The Bogda Mountains, Xianjiang Uygur Autonomous Region, western China, expose an uppermost Permian–Lower Triassic succession of fully continental strata deposited across three graben (half graben) structures in the mid-paleolatitudes of Pangea. A cyclostratigraphy scheme developed for the succession is subdivided into three low-order cycles (Wutonggou, Jiucaiyuan, Shaofanggou). Low-order cycles are partitioned into 1838 high-order cycles based on repetitive environmental changes, and their plant taphonomic character is assessed in > 4700 m of high-resolution, measured sections distributed across ∼ 100 km. Four taphonomic assemblages are represented by: permineralized wood (both autochthonous and allochthonous), megafloral adpressions (?parautochthonous and allochthonous) identifiable to systematic affinity, unidentifiable (allochthonous) phytoclasts concentrated or disseminated on bedding, and (autochthonous) rooting structures of various configurations (carbon films to rhizoconcretions). Their temporal and spatial occurrences vary across the study area and are dependent on the array of depositional environments exposed in any particular locality.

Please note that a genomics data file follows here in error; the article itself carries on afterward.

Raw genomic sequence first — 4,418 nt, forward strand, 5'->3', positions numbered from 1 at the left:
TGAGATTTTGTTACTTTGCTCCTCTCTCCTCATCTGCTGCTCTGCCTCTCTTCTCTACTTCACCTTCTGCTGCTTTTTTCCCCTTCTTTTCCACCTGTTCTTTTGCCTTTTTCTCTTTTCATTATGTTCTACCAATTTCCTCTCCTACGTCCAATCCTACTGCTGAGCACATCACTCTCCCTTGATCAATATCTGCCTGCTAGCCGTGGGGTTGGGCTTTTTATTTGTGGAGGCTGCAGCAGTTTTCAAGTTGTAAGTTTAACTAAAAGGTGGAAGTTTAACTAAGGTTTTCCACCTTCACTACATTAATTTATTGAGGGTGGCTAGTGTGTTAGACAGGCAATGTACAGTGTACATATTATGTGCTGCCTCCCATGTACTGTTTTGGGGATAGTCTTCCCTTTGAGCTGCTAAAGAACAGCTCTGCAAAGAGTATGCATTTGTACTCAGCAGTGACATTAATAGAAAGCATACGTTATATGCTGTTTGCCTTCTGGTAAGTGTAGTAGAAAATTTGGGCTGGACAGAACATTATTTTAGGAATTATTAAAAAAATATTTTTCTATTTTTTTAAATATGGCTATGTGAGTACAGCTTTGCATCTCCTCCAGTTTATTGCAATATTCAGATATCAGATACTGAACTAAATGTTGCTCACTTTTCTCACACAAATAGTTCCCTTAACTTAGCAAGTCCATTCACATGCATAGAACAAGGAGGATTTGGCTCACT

Similar to paleobotanical results in other fully continental basins, megafloral elements are rarely encountered. Both wood (erect permineralized stumps and prostrate logs) and adpressions are found in < 2% of meandering river and limnic cycles, where sediment accumulated under semi-arid to humid conditions. The absence of such assemblages in river-and-lake deposits is more likely related to physical or geographical factors than it is to an absence of organic-matter contribution. With such a low frequency, no predictable pattern or trend to their occurrence can be determined. This is also true for any horizon in which rooting structures are preserved, although paleosols occur in all or parts of high-order cycles developed under arid to humid conditions. Physical rooting structures are encountered in only 23% of these and are not preserved equally across space and time. Allochthonous phytoclasts are the most common taphonomic assemblage, preserved in association with micaceous minerals on bedding in fine-grained lithofacies. The consistency of phytoclast assemblages throughout the succession is empirical evidence for the presence of riparian vegetation during a time when models propose the catastrophic demise of land plants, and does not support an interpretation of vegetational demise followed by long-term recovery across the crisis interval in this basin. These mesofossil and microfossil (palynological) assemblages offer the best opportunity to understand the effects of the crisis on the base of terrestrial ecosystems.

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